The Bond copycats of the 1960s tended to be more lightweight, if not entirely comedic, so Powers absolutely fits in with them. His nods to other movies – not just spy movies show a connection to the deliriously and often deliberately camp films of the era and beyond – if Austin Powers is influenced by Bond, then it’s surely the Bond of the 1967 Casino Royale (music, of course, by Burt Bacharach, a regular guest star of the Powers films that increasingly would come to a complete stop just to showcase his songs). The major influence – rarely mentioned because hardly anyone knows about it – is BBC time-travel spy show Adam Adamant Lives, in which an Edwardian dandy is revived in 1966 to continue his battle with an old adversary – Powers and Adamant notably share a fashion style. The films reference everything from Beyond the Valley of the Dolls to The Bionic Woman alongside the spy movies of the 1960s and passing pop culture moments (Dr Evil calling one of his schemes The Alan Parsons Project) that will probably go over the heads of most viewers, as they should – these are in-jokes for those in the know. Notably, the first film’s title – International Man of Mystery – feels like a Sixties eurospy film title that has been translated, while The Spy Who Shagged Me and Goldmember are crude variations on Bond titles.

Like many a film trilogy, The Austin Powers films start well, peak with the second film – where all the bugs have been worked out, all involved know the characters and the parts of the first movie that haven’t worked are jettisoned – and then falls apart with the third film, which just over-eggs the pudding. Goldmember is not terrible, but it isn’t very funny. It’s the disc that remains unwatched in box set editions. Of the three, it is the first film that tends to have the most life, perhaps understandably – people just assume that the original movie in any series is the important one. How many revivals it will have remain to be seen – I’m guessing the film can be contextualised by talking heads and warnings, the latter seemingly essential given that the film’s comedy contemporaries and successors like The League of Gentlemen and Little Britain have gone from admired to cancelled, pretty much overnight. The Austin Powers movies are awash with content that – even as a pointed satire of the very thing that is offensive – will be seen as punching down. The difference, it seems, between then and now is that now there are subjects that are seen by many as entirely off-limits for comedy, context be damned.

On that basis, we might think that the Austin Powers films do not have staying power – that their humour is now as dated as the leeringly sexist comedy of the Sixties and Seventies that it satirises, and perhaps for some it is. I’m guessing that if you wonder what on earth Carry On movies are still being shown on TV for, then these movies will equally leave you cold. If you are the sort of person who has made a decision that the stuff you laughed at a decade ago is no longer acceptable – if you have, to paraphrase a current trend, awoke to the error of your ways – then these films are probably going to be the sort of thing that you will look back on laughing at with some shame. I would argue that you are very much in the wrong for doing so – more, that you are missing the point, conflating satire and comedy with approval, and that’s always a dangerous road to go down unless you want your comedy to remain utterly bland and inoffensive. And even then, who is to say that’s today’s harmless humour is not going to be tomorrow’s victimisation?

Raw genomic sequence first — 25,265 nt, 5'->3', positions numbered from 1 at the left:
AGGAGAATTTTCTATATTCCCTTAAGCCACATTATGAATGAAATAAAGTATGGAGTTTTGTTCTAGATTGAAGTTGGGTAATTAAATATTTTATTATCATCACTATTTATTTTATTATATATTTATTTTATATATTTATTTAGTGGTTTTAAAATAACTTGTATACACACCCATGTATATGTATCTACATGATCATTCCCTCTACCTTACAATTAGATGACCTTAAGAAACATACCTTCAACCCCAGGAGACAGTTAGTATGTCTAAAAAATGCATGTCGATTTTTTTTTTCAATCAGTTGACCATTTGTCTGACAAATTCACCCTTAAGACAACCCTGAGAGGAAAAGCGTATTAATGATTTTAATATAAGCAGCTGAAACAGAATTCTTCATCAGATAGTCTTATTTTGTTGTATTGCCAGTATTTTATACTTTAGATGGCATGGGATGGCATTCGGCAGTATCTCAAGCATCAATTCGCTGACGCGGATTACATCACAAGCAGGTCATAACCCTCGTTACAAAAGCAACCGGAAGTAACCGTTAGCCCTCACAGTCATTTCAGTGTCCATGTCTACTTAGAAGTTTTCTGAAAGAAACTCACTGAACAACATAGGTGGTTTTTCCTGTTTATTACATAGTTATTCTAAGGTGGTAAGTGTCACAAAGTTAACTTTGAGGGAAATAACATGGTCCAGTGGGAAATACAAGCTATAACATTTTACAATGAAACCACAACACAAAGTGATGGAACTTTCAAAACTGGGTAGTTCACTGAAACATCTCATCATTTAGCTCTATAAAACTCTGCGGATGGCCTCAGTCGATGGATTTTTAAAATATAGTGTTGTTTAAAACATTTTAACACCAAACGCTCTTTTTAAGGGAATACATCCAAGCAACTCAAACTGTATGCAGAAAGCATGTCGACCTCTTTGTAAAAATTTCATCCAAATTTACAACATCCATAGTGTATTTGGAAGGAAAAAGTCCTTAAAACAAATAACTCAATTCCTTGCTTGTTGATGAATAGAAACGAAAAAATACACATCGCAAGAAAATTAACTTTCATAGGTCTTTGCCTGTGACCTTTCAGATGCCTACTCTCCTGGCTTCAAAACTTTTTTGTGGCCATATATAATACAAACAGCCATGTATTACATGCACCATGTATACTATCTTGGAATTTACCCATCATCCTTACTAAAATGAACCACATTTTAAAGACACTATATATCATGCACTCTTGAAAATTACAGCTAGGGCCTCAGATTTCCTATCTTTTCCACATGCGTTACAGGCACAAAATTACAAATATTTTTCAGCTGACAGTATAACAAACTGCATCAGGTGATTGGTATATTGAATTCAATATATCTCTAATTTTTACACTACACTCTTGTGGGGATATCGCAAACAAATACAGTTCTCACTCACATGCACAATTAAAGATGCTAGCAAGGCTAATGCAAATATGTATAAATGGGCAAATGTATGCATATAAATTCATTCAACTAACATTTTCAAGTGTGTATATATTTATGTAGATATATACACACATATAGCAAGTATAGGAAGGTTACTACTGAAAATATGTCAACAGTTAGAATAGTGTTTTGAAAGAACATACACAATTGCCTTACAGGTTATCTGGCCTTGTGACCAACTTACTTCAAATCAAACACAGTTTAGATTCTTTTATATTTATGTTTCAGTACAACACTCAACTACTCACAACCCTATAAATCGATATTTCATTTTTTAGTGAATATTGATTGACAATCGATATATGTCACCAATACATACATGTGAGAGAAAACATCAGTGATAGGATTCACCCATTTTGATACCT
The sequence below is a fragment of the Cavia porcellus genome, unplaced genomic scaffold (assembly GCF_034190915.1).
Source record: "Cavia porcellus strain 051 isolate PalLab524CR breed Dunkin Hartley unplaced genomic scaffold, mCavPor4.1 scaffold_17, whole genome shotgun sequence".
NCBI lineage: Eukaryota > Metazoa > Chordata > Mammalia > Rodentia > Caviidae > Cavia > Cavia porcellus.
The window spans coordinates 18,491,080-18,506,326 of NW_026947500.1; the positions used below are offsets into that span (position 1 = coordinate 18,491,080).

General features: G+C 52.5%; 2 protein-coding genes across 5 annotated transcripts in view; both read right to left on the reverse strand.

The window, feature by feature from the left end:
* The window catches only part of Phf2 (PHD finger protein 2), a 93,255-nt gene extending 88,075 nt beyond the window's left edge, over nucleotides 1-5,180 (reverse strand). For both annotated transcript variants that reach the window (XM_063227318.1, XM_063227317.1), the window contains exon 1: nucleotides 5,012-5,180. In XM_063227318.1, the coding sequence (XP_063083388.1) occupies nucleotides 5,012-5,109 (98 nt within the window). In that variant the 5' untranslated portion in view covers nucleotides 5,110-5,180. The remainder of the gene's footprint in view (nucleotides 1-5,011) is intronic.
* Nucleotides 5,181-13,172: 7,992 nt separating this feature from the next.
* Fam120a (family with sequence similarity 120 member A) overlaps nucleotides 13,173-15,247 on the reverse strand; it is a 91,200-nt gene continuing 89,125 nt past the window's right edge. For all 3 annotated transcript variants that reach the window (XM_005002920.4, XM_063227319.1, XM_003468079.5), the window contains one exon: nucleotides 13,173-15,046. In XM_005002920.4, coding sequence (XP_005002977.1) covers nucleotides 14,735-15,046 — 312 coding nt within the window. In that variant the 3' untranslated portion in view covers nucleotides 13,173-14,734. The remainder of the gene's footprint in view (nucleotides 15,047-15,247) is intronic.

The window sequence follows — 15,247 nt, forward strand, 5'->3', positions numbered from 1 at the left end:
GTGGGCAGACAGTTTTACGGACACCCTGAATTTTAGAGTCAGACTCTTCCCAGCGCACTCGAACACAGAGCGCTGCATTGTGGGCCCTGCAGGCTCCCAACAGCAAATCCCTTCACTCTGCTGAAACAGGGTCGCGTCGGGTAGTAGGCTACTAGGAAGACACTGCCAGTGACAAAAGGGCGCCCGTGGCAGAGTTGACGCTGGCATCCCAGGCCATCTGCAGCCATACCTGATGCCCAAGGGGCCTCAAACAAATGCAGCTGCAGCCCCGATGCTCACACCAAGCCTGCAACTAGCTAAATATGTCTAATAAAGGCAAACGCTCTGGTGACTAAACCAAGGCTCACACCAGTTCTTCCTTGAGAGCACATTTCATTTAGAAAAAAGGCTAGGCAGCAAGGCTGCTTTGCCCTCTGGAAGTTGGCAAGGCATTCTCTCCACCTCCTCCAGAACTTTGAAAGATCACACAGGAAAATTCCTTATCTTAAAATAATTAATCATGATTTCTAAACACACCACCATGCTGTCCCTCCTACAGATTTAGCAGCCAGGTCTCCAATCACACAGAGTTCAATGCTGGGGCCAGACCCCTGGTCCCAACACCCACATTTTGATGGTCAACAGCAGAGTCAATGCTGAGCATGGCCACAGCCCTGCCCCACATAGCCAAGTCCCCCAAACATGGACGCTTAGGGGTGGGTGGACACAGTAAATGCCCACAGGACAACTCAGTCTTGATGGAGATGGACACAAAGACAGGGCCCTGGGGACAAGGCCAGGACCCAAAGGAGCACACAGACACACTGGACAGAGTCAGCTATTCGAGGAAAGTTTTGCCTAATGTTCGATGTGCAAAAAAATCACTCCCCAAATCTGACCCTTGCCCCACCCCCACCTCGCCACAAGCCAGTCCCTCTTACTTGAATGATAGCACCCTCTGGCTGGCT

For those with more open minds and less tendency to seek offence at every turn, the Austin Powers films have held up rather well – at least, the first two have. Goldmember has not improved with age. But those first two films are a gleeful collision of nostalgia, pop culture and bad taste, mashing sophisticated humour and an oddly British crudeness – double entendres, crude sight gags, comedy names et al – into something that was probably a little out of time even when made. Like the main character, the Austin Powers films are a time capsule of a different time that we might quietly look back on enviously – were things so simple and so much fun then? Be it the Sixties or the Nineties, these movies show a world that wasn’t engrossed in self-pity and anger, and the thought of popping into Dr Evil’s time machine for a return visit seems very tempting.

DAVID FLINT

Austin Powers International Man of Mystery has just been reissued on blu-ray by Icon in the UK.

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2 comments

  1. I’m not a huge fan of Meyers, but these films are pretty clever. I think, though, he’s riffing more on the Bond knock-offs, like the Matt Helm series, which were dated when they came out (I love them, btw)!

  2. I keep reading about a fourth one being made. I don’t know how they’d do it, either, but I’d love to see it nonetheless.